“You can do the same cancer operation without making a big cut,” Dr. Chang says. “These small incisions in the ribs decrease the amount of pain associated with this operation, and it does not necessitate cutting through any of the muscles, or spreading of the ribs. Therefore, the recovery to normal activities is much quicker.” A swifter recovery also means less time in the hospital, with patients typically requiring a 4- to 6-day hospital stay after a thoracotomy compared with 1 to 4 days after minimally invasive surgery.

A 2017 study compared the cost and effectiveness of video-assisted lung lobectomy and thoracotomy, and found that patients who had video-assisted surgery recovered faster than patients who had open thoracic surgery, and had significantly fewer complications after the procedure.3 In addition, the cost of the surgery and hospital stay, any associated complications, and the cost during the 12 months after surgery were significantly lower for patients who had video-assisted surgery.3

Video-Assisted versus Robotic Surgery

Although video-assisted surgery and robotic surgery share the same benefits in terms of the patient’s experience, there are major differences in precision between these 2 procedures. During video-assisted surgery, the surgeon operates through the incisions, using very long instruments, while referencing the 2D magnified transmission of the chest cavity offered by the inserted video camera.

Robotic surgery takes it a step further. Advanced imaging and special instruments allow surgeons to retain the advantages of an open surgery, including full exposure and depth perception of the chest cavity. The surgeon performing a robotic surgery sits at a console and watches a 3D high-definition video of the chest cavity, while manipulating miniature robotic instruments using hand and foot controls. The design of these miniature instruments results in greater precision during the operation. Unlike the straight instruments used during video-assisted surgery, the instruments used in robotic surgery mimic the motions of the human hand, offering precise and steady movements in a confined space.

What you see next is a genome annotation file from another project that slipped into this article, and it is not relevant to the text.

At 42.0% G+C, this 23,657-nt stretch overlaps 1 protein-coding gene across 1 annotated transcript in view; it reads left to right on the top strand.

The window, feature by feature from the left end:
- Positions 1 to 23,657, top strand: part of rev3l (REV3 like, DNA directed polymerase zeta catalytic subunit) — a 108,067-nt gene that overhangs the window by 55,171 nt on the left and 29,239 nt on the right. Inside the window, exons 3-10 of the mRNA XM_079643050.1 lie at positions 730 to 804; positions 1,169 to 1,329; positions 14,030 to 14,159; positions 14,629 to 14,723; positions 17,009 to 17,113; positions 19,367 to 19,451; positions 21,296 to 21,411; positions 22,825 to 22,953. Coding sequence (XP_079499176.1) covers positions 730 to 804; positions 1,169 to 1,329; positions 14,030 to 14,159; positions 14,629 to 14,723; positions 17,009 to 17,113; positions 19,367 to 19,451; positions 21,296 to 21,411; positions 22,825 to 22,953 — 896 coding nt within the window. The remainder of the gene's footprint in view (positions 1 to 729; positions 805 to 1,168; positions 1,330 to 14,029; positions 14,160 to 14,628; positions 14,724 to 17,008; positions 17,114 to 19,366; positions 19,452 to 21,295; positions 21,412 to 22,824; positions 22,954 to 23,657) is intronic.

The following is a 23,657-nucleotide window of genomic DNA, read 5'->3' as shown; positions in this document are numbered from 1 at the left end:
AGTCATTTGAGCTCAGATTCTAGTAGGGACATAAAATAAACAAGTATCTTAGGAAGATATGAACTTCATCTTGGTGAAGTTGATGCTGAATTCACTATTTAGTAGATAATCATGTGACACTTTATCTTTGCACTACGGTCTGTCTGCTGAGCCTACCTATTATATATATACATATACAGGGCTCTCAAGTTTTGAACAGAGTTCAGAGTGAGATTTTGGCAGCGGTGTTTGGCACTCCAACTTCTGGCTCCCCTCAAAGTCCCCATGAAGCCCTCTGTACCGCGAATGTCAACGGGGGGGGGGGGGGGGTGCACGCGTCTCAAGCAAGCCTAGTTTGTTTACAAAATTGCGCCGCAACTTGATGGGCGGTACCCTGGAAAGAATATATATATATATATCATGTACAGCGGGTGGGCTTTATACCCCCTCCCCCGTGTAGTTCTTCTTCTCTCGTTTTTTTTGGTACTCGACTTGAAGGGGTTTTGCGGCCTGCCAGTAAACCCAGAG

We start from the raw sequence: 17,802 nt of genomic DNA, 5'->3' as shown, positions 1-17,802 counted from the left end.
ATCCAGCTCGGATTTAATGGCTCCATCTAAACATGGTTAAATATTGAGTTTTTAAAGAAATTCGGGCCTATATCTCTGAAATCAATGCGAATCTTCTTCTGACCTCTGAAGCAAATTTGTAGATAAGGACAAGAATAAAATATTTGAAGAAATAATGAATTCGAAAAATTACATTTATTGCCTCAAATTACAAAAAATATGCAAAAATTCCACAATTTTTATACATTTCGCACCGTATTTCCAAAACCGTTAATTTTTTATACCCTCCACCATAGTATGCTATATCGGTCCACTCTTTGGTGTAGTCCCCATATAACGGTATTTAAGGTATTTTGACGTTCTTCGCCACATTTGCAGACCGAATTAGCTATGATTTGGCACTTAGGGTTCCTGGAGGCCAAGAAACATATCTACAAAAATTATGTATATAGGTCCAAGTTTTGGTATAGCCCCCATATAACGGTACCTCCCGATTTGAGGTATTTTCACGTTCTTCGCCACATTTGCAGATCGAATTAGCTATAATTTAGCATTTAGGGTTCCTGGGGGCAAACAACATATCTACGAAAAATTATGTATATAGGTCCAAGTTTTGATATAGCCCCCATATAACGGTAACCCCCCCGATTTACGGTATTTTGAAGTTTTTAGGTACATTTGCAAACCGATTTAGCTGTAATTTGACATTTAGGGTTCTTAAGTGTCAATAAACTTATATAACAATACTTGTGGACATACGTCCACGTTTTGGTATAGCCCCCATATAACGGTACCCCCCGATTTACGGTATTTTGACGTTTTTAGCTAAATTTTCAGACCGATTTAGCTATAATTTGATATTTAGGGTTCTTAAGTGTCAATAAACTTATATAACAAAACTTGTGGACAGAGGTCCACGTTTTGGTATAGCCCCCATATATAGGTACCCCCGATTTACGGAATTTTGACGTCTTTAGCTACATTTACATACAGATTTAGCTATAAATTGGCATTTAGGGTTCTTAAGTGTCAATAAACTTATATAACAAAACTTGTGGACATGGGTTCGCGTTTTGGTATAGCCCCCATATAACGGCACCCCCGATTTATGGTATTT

“Because of the instrumentation used in robotic surgery, surgeons are able to do a far more precise operation and attain a better lymph-node status and do a better dissection,” Dr. Chang says.

Making the Right Choice

The ultimate goal with any lobectomy is to remove the cancer in the lungs. When deciding which technique is the right choice for a patient, trusting the patient’s multidisciplinary team is recommended. The decision whether a surgical procedure is appropriate depends on the patient’s specific diagnosis, overall health, and the availability of an experienced surgeon. Although minimally invasive surgery involves powerful technology and can carry great benefits to the patient, it is ultimately a tool. The success of any surgery hinges on the skill and experience of the surgeon.

When choosing a surgeon and a surgical technique, patients should carefully evaluate whether the surgeon has established experience in performing the surgical technique, and how many surgeries that doctor performs in a year using the technology chosen. Patients should consult with their oncologist, oncology nurse, or navigator to make the best choice.

References

  1. American Society of Clinical Oncology. Lung cancer–non-small cell: treatment options. www.cancer.net/cancer-types/lung-cancer-non-small-cell/treatment-options.
  2. Lung Cancer Alliance. Surgery. www.lungcanceralliance.org/treatments-and-side-effects/treatment-options/surgery/.
  3. Mafé JJ, Planelles B, Asensio S, et al. Cost and effectiveness of lung lobectomy by video-assisted thoracic surgery for lung cancer. Journal of Thoracic Disease. 2017;9(8):2534-2543.

Patient Resources

Lung Cancer Alliance
http://www.lungcanceralliance.org/treatments-and-side-effects/treatment-options/surgery/
Lung Cancer Association
http://www.lung.org/lung-health-and-diseases/lung-disease-lookup/lung-cancer/patients/treatment/types-of-treatment/lung-cancer-surgery.html
The American College of Surgeons
http://www.facs.org/~/media/files/education/patient%20ed/lungbooklet.ashx
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Last modified: June 14, 2018